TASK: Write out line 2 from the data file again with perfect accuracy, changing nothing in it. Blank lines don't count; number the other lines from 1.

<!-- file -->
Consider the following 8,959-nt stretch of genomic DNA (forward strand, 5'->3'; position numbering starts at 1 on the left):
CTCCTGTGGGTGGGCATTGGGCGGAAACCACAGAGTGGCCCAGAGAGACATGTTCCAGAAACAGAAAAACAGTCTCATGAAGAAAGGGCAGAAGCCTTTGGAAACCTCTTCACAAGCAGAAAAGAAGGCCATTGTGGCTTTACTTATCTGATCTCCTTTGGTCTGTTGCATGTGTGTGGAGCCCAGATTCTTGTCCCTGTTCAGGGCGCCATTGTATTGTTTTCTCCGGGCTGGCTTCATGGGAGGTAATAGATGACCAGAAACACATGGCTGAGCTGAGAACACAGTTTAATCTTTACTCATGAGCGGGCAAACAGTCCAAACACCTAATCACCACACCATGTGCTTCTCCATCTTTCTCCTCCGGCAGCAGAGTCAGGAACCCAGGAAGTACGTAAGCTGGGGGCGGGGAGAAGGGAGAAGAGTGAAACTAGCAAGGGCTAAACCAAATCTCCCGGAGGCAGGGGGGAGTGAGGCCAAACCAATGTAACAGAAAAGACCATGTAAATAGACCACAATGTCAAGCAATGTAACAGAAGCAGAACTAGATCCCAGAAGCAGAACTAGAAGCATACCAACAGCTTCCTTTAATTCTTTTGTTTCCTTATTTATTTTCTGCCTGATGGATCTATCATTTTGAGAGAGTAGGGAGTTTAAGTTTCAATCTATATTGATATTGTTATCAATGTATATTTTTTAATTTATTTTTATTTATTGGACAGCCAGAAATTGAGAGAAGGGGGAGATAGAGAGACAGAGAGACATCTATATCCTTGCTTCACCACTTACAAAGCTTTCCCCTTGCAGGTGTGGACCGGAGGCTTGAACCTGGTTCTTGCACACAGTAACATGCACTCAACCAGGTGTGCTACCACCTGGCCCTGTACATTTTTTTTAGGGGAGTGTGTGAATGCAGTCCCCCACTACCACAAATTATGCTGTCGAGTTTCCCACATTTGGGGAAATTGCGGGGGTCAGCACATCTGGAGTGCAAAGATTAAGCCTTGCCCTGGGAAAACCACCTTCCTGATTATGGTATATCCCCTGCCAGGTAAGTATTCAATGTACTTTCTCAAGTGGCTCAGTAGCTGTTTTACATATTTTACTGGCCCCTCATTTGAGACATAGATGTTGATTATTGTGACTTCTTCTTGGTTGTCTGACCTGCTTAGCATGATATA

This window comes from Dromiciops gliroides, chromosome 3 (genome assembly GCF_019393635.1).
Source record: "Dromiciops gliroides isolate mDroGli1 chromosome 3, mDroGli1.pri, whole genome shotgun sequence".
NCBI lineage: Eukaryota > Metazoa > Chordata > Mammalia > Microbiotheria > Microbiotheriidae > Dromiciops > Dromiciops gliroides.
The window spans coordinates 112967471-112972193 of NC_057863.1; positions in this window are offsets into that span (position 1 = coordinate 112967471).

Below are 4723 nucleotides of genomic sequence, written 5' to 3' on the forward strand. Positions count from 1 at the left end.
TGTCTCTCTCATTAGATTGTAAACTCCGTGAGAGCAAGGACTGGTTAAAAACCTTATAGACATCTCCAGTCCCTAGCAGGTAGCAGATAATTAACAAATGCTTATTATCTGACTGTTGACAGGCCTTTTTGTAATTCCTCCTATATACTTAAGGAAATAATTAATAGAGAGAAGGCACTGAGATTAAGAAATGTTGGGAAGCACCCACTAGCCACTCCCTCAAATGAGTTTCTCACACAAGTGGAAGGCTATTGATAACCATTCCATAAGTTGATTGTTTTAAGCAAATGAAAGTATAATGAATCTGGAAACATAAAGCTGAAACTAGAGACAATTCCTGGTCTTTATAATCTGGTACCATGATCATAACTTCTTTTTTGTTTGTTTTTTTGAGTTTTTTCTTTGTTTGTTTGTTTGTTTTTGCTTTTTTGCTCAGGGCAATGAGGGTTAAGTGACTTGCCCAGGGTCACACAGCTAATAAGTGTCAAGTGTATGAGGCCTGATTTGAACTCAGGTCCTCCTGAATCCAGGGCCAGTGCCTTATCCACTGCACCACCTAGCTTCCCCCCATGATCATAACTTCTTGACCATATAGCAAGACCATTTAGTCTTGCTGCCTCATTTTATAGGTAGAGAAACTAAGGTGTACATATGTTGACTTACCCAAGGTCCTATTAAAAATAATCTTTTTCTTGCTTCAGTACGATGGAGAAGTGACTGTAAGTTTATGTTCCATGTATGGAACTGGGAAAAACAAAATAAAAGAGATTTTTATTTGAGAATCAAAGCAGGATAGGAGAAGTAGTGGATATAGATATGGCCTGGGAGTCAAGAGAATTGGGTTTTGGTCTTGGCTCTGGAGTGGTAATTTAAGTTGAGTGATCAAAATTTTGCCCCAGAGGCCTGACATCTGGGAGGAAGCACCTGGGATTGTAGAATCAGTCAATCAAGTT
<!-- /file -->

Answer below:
CTCCTGTGGGTGGGCATTGGGCGGAAACCACAGAGTGGCCCAGAGAGACATGTTCCAGAAACAGAAAAACAGTCTCATGAAGAAAGGGCAGAAGCCTTTGGAAACCTCTTCACAAGCAGAAAAGAAGGCCATTGTGGCTTTACTTATCTGATCTCCTTTGGTCTGTTGCATGTGTGTGGAGCCCAGATTCTTGTCCCTGTTCAGGGCGCCATTGTATTGTTTTCTCCGGGCTGGCTTCATGGGAGGTAATAGATGACCAGAAACACATGGCTGAGCTGAGAACACAGTTTAATCTTTACTCATGAGCGGGCAAACAGTCCAAACACCTAATCACCACACCATGTGCTTCTCCATCTTTCTCCTCCGGCAGCAGAGTCAGGAACCCAGGAAGTACGTAAGCTGGGGGCGGGGAGAAGGGAGAAGAGTGAAACTAGCAAGGGCTAAACCAAATCTCCCGGAGGCAGGGGGGAGTGAGGCCAAACCAATGTAACAGAAAAGACCATGTAAATAGACCACAATGTCAAGCAATGTAACAGAAGCAGAACTAGATCCCAGAAGCAGAACTAGAAGCATACCAACAGCTTCCTTTAATTCTTTTGTTTCCTTATTTATTTTCTGCCTGATGGATCTATCATTTTGAGAGAGTAGGGAGTTTAAGTTTCAATCTATATTGATATTGTTATCAATGTATATTTTTTAATTTATTTTTATTTATTGGACAGCCAGAAATTGAGAGAAGGGGGAGATAGAGAGACAGAGAGACATCTATATCCTTGCTTCACCACTTACAAAGCTTTCCCCTTGCAGGTGTGGACCGGAGGCTTGAACCTGGTTCTTGCACACAGTAACATGCACTCAACCAGGTGTGCTACCACCTGGCCCTGTACATTTTTTTTAGGGGAGTGTGTGAATGCAGTCCCCCACTACCACAAATTATGCTGTCGAGTTTCCCACATTTGGGGAAATTGCGGGGGTCAGCACATCTGGAGTGCAAAGATTAAGCCTTGCCCTGGGAAAACCACCTTCCTGATTATGGTATATCCCCTGCCAGGTAAGTATTCAATGTACTTTCTCAAGTGGCTCAGTAGCTGTTTTACATATTTTACTGGCCCCTCATTTGAGACATAGATGTTGATTATTGTGACTTCTTCTTGGTTGTCTGACCTGCTTAGCATGATATA